03/18/2010 05:12 am ET Updated May 25, 2011

Taking the Fall in Crashergate

As the Salahis begin their media tour with an admirable descent into self-described victimhood, we're being treated to an even more familiar spectacle, perhaps.  White House news secretary Robert Gibbs assured his questioners yesterday that all attention in the investigation of the State Dinner crash focuses on the Secret Service and not on White House staff.

Yet my friend and longtime Washington journalist Carol Joynt reported yesterday that sources of hers knowledgeable about White House protocol and operations point the finger at the director of the White House Social Office.  Normally, that person would be at the entrance, checking people against the long-established list of invitees.  The Social Secretary, Desiree Rogers (Joynt reports), was nowhere near the entrance.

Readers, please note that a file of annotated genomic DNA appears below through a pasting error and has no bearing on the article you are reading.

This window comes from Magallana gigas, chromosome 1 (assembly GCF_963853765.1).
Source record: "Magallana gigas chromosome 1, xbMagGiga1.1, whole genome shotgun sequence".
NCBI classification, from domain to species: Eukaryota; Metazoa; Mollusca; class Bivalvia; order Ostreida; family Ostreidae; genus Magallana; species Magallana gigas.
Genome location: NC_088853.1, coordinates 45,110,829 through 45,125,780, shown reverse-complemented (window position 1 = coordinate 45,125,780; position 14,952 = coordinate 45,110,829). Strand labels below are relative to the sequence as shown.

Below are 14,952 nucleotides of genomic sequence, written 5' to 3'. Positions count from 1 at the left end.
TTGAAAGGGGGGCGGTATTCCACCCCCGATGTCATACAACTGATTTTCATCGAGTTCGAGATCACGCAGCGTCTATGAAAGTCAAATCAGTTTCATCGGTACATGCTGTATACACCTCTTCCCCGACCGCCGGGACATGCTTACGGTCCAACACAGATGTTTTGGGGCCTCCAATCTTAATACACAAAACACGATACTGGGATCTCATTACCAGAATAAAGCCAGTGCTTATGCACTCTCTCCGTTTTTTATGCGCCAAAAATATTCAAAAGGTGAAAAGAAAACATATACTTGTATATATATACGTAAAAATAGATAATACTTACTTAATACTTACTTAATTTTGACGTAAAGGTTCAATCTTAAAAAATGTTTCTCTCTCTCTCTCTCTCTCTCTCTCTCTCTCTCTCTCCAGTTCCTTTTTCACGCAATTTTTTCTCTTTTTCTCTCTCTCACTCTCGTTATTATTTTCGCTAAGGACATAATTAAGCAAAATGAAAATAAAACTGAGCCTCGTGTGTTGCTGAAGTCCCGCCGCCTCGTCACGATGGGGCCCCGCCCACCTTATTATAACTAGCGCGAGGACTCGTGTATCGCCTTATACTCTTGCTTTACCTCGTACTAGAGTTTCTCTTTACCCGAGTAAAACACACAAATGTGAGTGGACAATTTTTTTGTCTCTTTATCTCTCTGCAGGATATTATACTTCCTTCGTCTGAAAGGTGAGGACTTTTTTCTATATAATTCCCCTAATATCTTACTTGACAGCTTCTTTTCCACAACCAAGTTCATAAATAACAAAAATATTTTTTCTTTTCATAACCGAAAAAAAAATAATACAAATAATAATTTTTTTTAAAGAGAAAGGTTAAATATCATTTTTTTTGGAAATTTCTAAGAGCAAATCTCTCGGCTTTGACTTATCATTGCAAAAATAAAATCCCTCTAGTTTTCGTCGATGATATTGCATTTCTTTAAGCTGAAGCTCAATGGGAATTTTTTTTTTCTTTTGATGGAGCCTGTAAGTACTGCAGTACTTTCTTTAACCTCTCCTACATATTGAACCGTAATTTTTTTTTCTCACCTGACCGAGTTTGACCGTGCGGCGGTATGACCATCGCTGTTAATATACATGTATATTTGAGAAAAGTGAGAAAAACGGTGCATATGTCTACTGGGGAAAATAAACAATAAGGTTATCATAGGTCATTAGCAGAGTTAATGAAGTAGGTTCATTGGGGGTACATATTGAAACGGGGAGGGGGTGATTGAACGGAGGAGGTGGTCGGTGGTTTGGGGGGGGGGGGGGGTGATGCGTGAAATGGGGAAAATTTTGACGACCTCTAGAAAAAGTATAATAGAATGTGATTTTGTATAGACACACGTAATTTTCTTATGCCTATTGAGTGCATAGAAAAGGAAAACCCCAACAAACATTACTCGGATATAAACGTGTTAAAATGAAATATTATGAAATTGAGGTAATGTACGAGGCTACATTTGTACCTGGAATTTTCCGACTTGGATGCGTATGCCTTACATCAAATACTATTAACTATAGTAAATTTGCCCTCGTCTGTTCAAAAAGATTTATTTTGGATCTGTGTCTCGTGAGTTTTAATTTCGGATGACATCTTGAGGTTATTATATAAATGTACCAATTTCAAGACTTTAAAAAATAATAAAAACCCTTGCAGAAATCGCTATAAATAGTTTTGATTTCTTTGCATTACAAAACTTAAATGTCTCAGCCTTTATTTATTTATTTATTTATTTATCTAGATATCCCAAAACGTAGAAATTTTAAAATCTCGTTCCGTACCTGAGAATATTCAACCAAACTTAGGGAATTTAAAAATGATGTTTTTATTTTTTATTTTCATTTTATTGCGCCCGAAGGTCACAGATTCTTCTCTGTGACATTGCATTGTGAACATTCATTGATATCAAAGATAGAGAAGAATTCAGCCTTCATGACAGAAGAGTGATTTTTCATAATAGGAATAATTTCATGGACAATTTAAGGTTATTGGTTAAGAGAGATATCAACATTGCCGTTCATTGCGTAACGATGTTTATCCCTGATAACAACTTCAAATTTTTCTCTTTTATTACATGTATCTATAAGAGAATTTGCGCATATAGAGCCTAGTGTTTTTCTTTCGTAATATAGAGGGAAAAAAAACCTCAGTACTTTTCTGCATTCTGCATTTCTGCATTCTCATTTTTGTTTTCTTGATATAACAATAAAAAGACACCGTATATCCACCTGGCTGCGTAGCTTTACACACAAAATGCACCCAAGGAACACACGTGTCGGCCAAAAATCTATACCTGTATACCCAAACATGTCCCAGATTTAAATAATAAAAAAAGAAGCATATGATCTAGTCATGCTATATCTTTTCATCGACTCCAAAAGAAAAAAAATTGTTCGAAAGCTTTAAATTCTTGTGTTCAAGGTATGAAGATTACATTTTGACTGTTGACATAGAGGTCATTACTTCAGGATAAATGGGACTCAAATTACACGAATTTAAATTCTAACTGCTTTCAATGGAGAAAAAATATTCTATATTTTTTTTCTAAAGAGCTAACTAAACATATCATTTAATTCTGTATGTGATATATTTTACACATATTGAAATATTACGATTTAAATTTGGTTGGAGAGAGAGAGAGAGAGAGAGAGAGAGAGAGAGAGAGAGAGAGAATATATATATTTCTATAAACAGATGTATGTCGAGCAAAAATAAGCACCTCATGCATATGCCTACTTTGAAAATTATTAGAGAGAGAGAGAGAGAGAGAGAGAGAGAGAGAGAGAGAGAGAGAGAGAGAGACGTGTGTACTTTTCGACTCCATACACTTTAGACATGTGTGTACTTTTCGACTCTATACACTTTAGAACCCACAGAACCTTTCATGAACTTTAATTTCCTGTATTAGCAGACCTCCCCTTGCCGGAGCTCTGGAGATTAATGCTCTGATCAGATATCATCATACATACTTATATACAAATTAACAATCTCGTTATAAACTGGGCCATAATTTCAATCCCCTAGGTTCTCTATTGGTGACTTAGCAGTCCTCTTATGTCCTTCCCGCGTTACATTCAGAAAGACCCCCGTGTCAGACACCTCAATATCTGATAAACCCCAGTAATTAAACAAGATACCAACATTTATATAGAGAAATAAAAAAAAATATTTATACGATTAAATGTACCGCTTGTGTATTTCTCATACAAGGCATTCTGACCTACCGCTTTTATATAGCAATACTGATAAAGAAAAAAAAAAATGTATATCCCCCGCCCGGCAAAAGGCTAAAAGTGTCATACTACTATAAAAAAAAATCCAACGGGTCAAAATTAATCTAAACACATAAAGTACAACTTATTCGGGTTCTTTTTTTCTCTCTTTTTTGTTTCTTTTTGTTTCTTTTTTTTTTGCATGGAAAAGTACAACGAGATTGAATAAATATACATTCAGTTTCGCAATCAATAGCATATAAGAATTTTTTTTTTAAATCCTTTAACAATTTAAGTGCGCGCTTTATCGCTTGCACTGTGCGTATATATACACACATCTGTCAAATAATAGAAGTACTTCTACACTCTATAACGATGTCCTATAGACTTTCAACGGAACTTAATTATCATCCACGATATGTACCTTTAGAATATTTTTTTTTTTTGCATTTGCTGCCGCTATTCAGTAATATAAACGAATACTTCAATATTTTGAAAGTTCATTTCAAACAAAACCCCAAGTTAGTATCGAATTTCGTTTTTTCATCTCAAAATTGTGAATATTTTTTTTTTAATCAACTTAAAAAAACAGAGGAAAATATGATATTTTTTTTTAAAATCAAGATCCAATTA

Dick Cheney had no compunction about making the CIA take the fall for the cooked-up intelligence he and his colleagues used to sell the Iraq War.  On a much less portentous matter, is the White House asking the Secret Service to take the fall for the crash?  If so, isn't the Secret Service likely to resent it (as the CIA resented, and leaked back against Cheney)?

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